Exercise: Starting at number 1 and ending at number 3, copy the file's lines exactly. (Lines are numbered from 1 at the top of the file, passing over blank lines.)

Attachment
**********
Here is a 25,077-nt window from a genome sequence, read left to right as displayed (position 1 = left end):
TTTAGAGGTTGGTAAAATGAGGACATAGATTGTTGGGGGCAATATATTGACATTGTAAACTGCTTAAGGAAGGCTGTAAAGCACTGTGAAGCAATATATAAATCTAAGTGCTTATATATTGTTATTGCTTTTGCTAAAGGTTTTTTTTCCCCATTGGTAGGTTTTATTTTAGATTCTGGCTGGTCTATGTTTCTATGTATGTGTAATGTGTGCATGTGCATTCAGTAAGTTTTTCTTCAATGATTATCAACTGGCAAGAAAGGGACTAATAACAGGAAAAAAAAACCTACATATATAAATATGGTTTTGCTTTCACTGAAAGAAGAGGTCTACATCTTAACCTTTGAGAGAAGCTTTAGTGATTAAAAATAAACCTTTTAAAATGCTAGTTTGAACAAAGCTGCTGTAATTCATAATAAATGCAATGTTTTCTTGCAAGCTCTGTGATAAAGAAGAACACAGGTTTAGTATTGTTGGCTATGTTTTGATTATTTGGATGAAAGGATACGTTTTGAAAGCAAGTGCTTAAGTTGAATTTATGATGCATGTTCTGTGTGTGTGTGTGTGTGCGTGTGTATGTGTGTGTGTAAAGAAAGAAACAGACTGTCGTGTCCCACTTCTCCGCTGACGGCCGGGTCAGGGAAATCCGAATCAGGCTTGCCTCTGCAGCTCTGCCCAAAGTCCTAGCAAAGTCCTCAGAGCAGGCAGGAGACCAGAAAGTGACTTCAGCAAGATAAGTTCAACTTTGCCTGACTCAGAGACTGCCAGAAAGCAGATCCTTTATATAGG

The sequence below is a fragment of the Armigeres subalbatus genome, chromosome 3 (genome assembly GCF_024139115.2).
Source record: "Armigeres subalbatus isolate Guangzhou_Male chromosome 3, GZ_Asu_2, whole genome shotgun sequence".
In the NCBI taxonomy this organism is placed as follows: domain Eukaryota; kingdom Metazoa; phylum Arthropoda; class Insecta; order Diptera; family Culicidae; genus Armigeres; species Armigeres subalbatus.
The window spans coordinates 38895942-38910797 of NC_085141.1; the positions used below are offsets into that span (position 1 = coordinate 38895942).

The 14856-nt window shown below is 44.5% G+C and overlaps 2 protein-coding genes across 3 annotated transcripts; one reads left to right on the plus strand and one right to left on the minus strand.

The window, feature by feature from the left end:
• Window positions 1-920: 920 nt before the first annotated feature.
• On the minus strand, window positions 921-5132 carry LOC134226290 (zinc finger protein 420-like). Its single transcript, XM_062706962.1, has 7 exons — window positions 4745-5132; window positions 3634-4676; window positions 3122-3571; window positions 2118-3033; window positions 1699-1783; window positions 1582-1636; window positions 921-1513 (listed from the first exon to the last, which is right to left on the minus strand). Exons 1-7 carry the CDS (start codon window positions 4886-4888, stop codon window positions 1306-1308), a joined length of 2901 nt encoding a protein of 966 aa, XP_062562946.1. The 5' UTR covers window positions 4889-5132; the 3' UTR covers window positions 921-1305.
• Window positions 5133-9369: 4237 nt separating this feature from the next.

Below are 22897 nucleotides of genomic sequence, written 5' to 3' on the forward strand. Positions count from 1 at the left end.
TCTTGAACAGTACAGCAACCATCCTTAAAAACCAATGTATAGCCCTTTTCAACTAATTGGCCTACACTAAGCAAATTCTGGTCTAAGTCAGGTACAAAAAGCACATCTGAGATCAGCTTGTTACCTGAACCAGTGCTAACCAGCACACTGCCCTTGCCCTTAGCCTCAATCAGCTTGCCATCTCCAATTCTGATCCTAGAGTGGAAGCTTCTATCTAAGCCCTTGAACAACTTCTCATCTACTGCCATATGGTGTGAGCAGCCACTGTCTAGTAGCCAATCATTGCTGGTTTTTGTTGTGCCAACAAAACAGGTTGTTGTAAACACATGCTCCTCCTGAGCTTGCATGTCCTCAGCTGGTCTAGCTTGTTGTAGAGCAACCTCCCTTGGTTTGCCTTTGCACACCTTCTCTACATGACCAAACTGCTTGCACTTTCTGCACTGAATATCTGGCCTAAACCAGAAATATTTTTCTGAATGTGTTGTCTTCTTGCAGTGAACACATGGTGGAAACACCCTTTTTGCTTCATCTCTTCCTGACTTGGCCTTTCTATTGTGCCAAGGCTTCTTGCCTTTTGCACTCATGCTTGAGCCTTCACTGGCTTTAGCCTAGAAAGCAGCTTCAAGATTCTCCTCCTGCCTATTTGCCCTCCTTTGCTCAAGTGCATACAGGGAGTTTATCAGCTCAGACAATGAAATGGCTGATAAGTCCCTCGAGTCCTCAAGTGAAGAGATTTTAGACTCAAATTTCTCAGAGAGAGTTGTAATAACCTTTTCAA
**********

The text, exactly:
Here is a 25,077-nt window from a genome sequence, read left to right as displayed (position 1 = left end):
TTTAGAGGTTGGTAAAATGAGGACATAGATTGTTGGGGGCAATATATTGACATTGTAAACTGCTTAAGGAAGGCTGTAAAGCACTGTGAAGCAATATATAAATCTAAGTGCTTATATATTGTTATTGCTTTTGCTAAAGGTTTTTTTTCCCCATTGGTAGGTTTTATTTTAGATTCTGGCTGGTCTATGTTTCTATGTATGTGTAATGTGTGCATGTGCATTCAGTAAGTTTTTCTTCAATGATTATCAACTGGCAAGAAAGGGACTAATAACAGGAAAAAAAAACCTACATATATAAATATGGTTTTGCTTTCACTGAAAGAAGAGGTCTACATCTTAACCTTTGAGAGAAGCTTTAGTGATTAAAAATAAACCTTTTAAAATGCTAGTTTGAACAAAGCTGCTGTAATTCATAATAAATGCAATGTTTTCTTGCAAGCTCTGTGATAAAGAAGAACACAGGTTTAGTATTGTTGGCTATGTTTTGATTATTTGGATGAAAGGATACGTTTTGAAAGCAAGTGCTTAAGTTGAATTTATGATGCATGTTCTGTGTGTGTGTGTGTGTGCGTGTGTATGTGTGTGTGTAAAGAAAGAAACAGACTGTCGTGTCCCACTTCTCCGCTGACGGCCGGGTCAGGGAAATCCGAATCAGGCTTGCCTCTGCAGCTCTGCCCAAAGTCCTAGCAAAGTCCTCAGAGCAGGCAGGAGACCAGAAAGTGACTTCAGCAAGATAAGTTCAACTTTGCCTGACTCAGAGACTGCCAGAAAGCAGATCCTTTATATAGG

The sequence below is a fragment of the Armigeres subalbatus genome, chromosome 3 (genome assembly GCF_024139115.2).